Earthquakes are most common in eastern Ontario, but can also happen in other parts of the province.
Earthquakes occur when energy is released underground through the shifting and breaking of rocks. This can cause rapid and sudden shaking of the earth which last for seconds or several minutes and can cause damage to buildings, roads and bridges, and trigger landslides. Aftershocks can also happen – they are small earthquakes occurring hours, days or weeks after an earthquake.
During an earthquake
- Drop, cover and hold — go under a sturdy piece of furniture, ensure heads are covered and hold on.
- If there is nothing to duck under, crouch in the corner of a room.
- Stay away from windows — glass may shatter.
- Remain inside until the shaking stops.
- Use stairs instead of an elevator in case of aftershocks, power outages or other damage.
- Note: fire alarms and sprinkler systems often go off during an earthquake, even if there is no fire.
- Drop to the ground in a clear spot away from buildings, power lines, trees and streetlights.
- Stay away from objects that could fall — remain there until the ground stops shaking.
- Look out for falling rocks and debris.
When in a vehicle
- Pull over to a safe place and stay inside.
- Do not leave the vehicle if downed power lines are across it — wait for help.
- Stay away from anything that could collapse (bridges, overpasses, underpasses and buildings).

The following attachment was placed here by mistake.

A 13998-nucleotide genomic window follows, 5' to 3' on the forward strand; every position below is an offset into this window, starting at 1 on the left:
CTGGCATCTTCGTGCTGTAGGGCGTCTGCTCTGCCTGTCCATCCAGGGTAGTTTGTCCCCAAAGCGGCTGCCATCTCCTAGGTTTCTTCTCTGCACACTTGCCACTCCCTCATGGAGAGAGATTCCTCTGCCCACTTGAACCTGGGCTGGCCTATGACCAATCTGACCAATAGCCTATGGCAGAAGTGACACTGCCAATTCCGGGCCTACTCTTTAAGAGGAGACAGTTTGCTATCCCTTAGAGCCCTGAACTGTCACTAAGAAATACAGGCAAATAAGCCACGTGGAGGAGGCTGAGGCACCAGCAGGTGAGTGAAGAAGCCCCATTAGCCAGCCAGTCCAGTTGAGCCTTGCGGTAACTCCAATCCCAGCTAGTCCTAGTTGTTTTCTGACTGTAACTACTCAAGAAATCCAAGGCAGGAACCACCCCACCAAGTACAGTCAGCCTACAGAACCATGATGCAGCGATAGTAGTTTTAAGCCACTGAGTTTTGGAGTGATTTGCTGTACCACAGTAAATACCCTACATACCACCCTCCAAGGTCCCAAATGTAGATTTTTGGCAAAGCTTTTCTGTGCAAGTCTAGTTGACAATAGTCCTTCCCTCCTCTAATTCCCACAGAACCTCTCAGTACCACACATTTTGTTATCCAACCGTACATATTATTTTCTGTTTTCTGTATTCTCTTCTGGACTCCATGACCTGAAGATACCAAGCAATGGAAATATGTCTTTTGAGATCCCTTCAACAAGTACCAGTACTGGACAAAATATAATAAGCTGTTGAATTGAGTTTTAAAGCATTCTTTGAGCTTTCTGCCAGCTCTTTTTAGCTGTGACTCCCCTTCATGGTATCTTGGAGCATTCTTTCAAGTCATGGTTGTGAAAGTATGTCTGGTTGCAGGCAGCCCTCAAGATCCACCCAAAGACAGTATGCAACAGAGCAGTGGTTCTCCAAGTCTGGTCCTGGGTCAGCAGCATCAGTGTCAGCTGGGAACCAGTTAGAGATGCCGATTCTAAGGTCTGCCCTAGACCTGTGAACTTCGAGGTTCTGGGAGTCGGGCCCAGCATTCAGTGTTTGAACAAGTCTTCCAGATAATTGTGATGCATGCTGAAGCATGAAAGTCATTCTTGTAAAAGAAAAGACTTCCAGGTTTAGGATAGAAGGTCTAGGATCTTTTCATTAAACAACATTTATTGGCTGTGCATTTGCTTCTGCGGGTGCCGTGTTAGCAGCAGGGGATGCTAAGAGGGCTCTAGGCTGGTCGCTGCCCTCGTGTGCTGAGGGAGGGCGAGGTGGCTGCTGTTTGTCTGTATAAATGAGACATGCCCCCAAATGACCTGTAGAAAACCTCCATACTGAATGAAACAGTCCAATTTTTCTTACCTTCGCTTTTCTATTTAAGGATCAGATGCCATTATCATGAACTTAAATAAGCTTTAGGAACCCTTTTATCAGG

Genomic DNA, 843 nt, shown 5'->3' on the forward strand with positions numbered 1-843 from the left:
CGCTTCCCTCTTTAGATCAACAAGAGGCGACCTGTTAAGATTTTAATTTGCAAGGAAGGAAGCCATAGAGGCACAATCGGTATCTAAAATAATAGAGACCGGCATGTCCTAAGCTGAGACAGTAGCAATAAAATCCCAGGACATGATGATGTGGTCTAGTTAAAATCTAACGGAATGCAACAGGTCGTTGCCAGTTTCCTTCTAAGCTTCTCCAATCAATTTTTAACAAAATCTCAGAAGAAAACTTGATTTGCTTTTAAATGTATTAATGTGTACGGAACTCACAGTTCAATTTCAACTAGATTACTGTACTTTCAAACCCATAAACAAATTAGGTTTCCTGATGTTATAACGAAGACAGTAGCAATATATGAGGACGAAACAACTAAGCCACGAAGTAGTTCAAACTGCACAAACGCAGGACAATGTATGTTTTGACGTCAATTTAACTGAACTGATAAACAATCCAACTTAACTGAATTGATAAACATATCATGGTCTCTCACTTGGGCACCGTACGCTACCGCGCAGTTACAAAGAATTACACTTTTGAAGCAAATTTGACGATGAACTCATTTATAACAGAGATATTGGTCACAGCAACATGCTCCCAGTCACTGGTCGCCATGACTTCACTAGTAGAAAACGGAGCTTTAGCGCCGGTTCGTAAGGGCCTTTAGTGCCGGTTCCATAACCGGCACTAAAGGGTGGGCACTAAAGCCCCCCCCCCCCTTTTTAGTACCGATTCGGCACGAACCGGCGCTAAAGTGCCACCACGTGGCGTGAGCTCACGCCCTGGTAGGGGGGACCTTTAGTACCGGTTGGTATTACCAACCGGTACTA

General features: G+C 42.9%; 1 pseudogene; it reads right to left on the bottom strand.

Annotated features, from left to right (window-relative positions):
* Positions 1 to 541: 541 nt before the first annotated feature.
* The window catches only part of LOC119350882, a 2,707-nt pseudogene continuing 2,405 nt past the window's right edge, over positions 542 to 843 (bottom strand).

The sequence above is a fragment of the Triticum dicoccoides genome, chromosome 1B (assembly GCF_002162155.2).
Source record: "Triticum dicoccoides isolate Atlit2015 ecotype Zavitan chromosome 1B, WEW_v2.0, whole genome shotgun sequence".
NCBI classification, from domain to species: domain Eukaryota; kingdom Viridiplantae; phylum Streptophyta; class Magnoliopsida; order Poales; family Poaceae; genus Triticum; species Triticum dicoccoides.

- If on a bus, stay in the seat — take cover in a protected area or sit in a crouched position and ensure heads are protected.
After an earthquake
- Be prepared for aftershocks.
- Listen to the radio or television for information from authorities. Follow their instructions. Place telephone receivers back in their cradles; only make calls if requiring emergency services.
- Put on sturdy shoes and protective clothing to help prevent injury from debris, especially broken glass.
- Check the home for structural damage and other hazards. If the home is suspected to be unsafe, leave and do not re-enter.
- When leaving the home, take an emergency kit and any other essential items. Post an evacuated sign (PDF) in the front window of the home. Do not waste food or water as supplies may be interrupted.
- Do not light matches or turn on light switches until it has been confirmed there are no gas leaks or flammable liquids spilled. Use a flashlight to check utilities and do not shut them off unless damaged. Leaking gas will smell.
- If tap water is still available immediately after the earthquake, fill a bathtub and other containers in case the supply gets cut off. If there is no running water, remember there may be water available in a hot water tank (make sure water is not hot before touching it) and the toilet reservoir (not the bowl).
- Do not flush toilets if sewer lines are suspected to be broken.
- Carefully clean up any spilled hazardous materials – wear proper hand and eye protection.
- Check on neighbours, if possible and safe to do so. Organize rescue measures if people are trapped or call for emergency assistance if they cannot be safely helped.
- If there are pets in the household, try to find and comfort them. When evacuating, take them to a pre-identified pet-friendly shelter.
- Place a help sign (PDF) in a front window of the home if assistance is needed.
- Be aware of secondary effects. Although ground shaking is the major source of earthquake damage, secondary effects can also be very destructive. These can include landslides and flooding.